Connection to the outside world
Interfaces enable communication between NeuroomNet and your devices.
Interfaces are the connections that give the system its meaning. All the rules, such as schedules or events, that you define in NeuroomNet at the management level are executed by the interfaces at the device level. In short, they make sure that your devices are actually switched and change state.
In our opinion, it is not only the number of supported interfaces that determines the quality of a management system, but above all how external devices or systems are connected via these interfaces. The more comprehensive and comfortable you can communicate via these interfaces, the better.
In NeuroomNet you can import specific protocols for certain device types. Through these the rules of communication are defined and so you can access specific functions of a device type.
Extend interfaces and protocols
NeuroomNet is a modular system. Support for different types of interfaces, also referred to as “providers” in NeuroomNet, forms the basis of its flexibility. Protocols can be reloaded via the Internet or using text files.
The interfaces are continuously extended.
Contact us if you are missing a specific interface for your project!
Here you can find a list of the most important standard interfaces of NeuroomNet.
With KNX you can control building technology — sockets, lamps, window blinds, and more!
KNX is a system for building automation (old name EIB). Actuators and sensors are connected via the bus using a two-wire line.
Sensors are for example switches, dimmers, motion detectors, or temperature sensors. Actuators can be, for example, lamps, blinds, or dimming actuators. If a sensor now sends a telegram to the bus, the correspondingly ‘programmed’ actuator recognizes what it is meant and behaves accordingly, for example switching on the light.
NeuroomNet is connected to the KNX bus via an IP bus coupler and can also place telegrams on the bus or receive them.
KNX is very popular with all electrical manufacturers. All well-known manufacturers have pretty much everything in their program, from switch programs to DIN rail actuators.
The advantages of KNX lie in its flexibility, you can still change at any time, which lamp should be switched by which switch. As a disadvantage you can certainly see that it can only be installed reasonably during the construction phase, so can only be installed elaborately in an existing building.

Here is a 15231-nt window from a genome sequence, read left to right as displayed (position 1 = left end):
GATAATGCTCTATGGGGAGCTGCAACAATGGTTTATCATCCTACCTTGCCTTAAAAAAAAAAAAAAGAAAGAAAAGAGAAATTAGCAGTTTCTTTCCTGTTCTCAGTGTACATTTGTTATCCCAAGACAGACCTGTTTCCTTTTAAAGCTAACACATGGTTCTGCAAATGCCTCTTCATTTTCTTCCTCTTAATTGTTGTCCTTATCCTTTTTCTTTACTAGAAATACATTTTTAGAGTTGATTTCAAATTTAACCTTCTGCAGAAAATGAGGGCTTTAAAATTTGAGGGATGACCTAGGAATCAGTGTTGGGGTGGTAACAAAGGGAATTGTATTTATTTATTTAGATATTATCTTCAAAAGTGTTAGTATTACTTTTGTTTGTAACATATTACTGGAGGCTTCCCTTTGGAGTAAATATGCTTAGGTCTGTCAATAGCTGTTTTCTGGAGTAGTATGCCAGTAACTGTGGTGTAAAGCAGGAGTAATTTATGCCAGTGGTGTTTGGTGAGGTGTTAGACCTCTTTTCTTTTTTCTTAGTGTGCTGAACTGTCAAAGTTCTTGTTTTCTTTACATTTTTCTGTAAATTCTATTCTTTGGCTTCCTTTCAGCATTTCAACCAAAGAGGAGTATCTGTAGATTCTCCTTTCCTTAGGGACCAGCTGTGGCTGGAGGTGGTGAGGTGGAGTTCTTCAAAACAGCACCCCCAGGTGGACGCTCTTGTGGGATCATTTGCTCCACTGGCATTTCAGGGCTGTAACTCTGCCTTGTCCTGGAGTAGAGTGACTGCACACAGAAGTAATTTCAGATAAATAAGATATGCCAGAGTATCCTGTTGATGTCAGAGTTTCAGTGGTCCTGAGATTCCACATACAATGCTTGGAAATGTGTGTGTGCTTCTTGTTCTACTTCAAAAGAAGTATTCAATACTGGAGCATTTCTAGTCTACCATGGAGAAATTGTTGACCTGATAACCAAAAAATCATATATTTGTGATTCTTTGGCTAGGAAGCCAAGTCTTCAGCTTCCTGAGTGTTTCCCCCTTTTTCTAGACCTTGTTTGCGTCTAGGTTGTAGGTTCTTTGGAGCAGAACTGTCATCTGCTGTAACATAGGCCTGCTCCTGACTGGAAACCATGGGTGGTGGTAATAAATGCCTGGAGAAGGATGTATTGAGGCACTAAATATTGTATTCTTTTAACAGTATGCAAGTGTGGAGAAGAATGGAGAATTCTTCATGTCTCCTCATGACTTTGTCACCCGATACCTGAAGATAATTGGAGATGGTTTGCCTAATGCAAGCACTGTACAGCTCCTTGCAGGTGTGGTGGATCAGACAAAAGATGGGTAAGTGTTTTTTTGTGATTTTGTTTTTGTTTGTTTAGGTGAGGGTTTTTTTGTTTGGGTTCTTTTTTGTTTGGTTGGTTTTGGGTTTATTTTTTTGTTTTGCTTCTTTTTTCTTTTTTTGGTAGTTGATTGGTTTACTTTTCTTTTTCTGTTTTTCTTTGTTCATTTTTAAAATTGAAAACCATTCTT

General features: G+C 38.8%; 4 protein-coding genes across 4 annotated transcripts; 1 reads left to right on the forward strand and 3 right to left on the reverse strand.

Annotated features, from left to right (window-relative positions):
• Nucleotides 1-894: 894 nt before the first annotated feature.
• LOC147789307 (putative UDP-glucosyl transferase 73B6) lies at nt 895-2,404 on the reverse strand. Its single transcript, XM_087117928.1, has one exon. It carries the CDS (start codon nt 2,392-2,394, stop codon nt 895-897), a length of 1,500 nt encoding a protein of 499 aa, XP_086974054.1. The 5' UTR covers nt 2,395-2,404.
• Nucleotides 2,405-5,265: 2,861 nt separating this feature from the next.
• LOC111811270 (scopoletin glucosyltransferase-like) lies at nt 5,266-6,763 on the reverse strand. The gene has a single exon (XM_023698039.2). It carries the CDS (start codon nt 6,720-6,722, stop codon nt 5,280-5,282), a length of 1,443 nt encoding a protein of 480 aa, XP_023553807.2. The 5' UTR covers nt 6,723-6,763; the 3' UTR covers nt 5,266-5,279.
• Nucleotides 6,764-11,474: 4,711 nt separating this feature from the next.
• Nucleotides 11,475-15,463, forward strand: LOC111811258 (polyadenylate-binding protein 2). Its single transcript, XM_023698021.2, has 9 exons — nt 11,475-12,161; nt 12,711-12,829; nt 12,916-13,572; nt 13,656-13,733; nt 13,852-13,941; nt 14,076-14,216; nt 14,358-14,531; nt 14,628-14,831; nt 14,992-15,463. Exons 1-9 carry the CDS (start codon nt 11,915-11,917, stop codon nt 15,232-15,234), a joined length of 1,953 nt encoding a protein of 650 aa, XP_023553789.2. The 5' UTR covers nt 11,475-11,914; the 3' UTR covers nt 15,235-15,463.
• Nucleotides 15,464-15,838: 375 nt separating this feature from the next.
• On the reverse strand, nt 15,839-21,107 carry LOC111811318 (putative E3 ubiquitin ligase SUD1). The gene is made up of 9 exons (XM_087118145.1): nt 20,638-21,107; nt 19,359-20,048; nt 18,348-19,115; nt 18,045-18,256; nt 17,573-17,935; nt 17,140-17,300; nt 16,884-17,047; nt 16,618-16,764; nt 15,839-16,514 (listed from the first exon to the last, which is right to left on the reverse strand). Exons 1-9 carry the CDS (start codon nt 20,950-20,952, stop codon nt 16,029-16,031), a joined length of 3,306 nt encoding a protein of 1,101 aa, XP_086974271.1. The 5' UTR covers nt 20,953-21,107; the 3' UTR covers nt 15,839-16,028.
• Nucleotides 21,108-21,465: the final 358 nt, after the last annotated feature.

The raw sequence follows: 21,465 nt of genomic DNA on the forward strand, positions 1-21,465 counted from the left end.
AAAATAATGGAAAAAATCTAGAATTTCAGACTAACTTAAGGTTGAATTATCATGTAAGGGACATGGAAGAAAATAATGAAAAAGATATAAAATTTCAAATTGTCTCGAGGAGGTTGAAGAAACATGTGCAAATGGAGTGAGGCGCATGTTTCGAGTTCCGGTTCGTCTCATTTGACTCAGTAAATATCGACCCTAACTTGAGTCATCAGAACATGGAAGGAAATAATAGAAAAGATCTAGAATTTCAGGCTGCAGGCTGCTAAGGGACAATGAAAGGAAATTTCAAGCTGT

DMX / ArtNet
Show lighting and stage technology is a real feast thanks to DMX in NeuroomNet!
DMX is a protocol that is traditionally used in stage and event technology. From small theaters to huge show stages, lighting is realized via DMX. Whereby mostly light colors and the motorized axes of the head-moving spotlights are controlled via DMX.
But of course, there are many more end devices and purposes.
For example, from NeuroomNet you can also DMX-triggered drop the curtain or start the fog machine.
Due to the increasing use of LED light in fixed installations, there are also more and more applications in the home or corporate sector. Think, for example, of indirect lighting in conference rooms.
NeuroomNet connects DMX via a network, so it uses the ArtNet protocol to communicate directly with DMX devices that understand ArtNet. Alternatively, one can use corresponding ArtNet DMX interfaces.
DMX can control up to 512 channels (a universe) of lighting values over one cable. This worked well for many years but eventually exceeded the 512-channel limit. In addition, lighting consoles appeared that supported multiple DMX universes. Art-Net overcomes the channel limitation of DMX while still using the structure. It allows multiple DMX universes to be transported over a Cat5 cable via Ethernet.
Monitoring and remote control of third-party software in your project!
The Exhibition API is a proprietary NeuroomNet API. Programmers can use it to connect their software to the NeuroomNet ecosystem. The NeuroomNet monitoring interface can thus directly visualize the status of the connected software.
For example, if there is no communication between NeuroomNet and the third-party software, either due to software problems or a defective network cable, NeuroomNet can visualize this accordingly, just as for any other component.
In addition, the software can register actions in the NeuroomNet system, which in turn are triggered by the NeuroomNet media control.
Even more centralized communication and automation in NeuroomNet!